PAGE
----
Australia’s largest ever fruit and vegetable survey has found that 4 out of 5 Australian adults are not eating enough fruit and vegetables.
Most adults aren’t eating enough fruit and vegetables
Australians have easy access to high-quality fruit and vegetables but the majority of adults don’t meet the Australian Dietary Guidelines for their age and gender. Only 24% of women and 15% of men are meeting both the fruit and vegetable guidelines.
How much should you be eating?
The Australian Dietary Guidelines provide age and gender specific recommendations for fruit and vegetable intake. While there is some variation, on average it is recommended that Australians consume 2 serves of fruit and 5 serves of vegetables each day.
People may believe they’re eating more than they truly are
The report describes a very large sample of Australian adults, 15 times larger than the Australian Health Survey. Self-reported intake of fruit and vegetables is higher in this sample, which suggests that people likely believe they eat better than they actually do. This misconception was highlighted in CSIRO Healthy Diet Score 2016 and is an important consideration for future population health campaigns.
Certain groups need more help than others
Men, younger adults, obese adults and unemployed adults have been identified as the key groups who need extra help increasing their intake of fruit and vegetables, although most adults have room to improve.
Variety could be the key to boosting consumption
Fruit and vegetable intake increases with variety. Adults who eat several different types of fruit and vegetables have the highest levels of consumption. A consideration for future population health campaigns is to focus on increasing variety of fruit and vegetables. Increased consumption will likely follow.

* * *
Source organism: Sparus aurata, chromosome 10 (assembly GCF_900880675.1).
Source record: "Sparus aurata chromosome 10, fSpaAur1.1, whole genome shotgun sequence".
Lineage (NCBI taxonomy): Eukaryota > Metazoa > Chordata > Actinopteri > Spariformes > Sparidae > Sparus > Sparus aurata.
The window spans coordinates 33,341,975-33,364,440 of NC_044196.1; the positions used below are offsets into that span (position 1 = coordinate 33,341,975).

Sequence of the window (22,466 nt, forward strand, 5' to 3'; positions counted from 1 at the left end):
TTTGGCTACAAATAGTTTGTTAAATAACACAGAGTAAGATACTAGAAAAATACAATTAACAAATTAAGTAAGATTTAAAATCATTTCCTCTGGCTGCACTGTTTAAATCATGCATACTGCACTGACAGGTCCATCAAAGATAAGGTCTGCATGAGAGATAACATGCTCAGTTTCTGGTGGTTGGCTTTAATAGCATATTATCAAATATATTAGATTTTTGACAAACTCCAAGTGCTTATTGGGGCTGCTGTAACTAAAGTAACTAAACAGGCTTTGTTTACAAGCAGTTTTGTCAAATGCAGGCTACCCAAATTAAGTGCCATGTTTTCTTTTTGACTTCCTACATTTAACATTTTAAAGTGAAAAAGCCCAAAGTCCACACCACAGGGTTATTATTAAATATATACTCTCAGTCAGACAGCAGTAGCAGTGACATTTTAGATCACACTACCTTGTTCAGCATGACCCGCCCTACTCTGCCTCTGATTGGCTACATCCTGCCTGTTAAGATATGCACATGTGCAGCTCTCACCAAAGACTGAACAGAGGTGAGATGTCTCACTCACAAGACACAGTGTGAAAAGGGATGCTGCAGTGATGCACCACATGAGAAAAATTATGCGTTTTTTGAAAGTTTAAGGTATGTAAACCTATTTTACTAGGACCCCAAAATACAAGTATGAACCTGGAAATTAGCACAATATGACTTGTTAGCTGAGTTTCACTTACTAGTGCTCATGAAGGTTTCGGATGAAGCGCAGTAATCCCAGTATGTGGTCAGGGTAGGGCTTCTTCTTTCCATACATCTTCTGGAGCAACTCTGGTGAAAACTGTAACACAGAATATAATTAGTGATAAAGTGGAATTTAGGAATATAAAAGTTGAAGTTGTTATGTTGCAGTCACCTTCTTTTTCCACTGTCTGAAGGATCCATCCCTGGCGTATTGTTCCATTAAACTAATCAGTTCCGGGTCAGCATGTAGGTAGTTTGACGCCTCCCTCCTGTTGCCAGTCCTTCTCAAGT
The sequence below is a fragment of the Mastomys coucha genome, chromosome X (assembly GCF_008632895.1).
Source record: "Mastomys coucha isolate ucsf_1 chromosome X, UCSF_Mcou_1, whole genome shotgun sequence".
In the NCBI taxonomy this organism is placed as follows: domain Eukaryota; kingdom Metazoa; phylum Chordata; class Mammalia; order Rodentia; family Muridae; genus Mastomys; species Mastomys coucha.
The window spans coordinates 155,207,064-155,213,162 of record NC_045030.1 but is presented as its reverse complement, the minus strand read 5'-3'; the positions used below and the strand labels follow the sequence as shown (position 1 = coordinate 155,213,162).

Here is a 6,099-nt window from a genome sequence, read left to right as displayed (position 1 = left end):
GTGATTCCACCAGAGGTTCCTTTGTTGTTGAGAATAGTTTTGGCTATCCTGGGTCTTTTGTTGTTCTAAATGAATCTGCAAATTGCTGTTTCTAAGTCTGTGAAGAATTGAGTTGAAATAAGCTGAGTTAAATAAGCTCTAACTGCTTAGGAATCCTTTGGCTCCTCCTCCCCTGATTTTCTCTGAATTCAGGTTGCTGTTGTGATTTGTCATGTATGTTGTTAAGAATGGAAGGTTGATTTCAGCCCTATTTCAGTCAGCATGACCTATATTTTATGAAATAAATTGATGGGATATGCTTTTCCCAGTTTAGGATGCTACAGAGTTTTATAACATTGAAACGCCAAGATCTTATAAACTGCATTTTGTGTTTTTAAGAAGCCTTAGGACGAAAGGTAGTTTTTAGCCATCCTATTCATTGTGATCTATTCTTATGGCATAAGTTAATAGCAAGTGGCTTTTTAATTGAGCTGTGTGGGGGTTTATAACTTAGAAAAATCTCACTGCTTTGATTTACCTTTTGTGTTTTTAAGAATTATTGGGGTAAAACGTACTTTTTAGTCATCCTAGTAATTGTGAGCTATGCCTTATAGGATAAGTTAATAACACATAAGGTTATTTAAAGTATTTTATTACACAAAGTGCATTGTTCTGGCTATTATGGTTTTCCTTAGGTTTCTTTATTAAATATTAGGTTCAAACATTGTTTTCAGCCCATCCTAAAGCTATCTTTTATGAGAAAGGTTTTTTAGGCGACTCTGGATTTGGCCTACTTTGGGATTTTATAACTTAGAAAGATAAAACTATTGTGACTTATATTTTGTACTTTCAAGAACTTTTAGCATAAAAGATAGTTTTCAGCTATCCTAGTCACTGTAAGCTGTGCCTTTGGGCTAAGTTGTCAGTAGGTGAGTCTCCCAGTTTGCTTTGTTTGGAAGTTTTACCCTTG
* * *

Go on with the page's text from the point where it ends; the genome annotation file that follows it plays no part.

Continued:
3 types of vegetables at dinnertime could be a practical suggestion
A key finding of the report is that adults who always have at least 3 types of vegetables with their evening or main meal are most likely to meet the Australian Dietary Guidelines. Encouraging “1,2,3 @ tea”, i.e. 3 types of vegetables at dinnertime, could be a practical suggestion for increasing intake of vegetables.
How Do Your Eating Habits Measure Up?
Fruit and vegetable intake is a proxy for good health. The CSIRO Healthy Diet Score is a scientifically validated survey that assesses your eating habits against Australia's Dietary Guidelines. Get started now - It takes only 10 minutes
Start the diet score here
Sourced from Total Wellbeing Diet in Whitecoat Guides
04 Apr 2017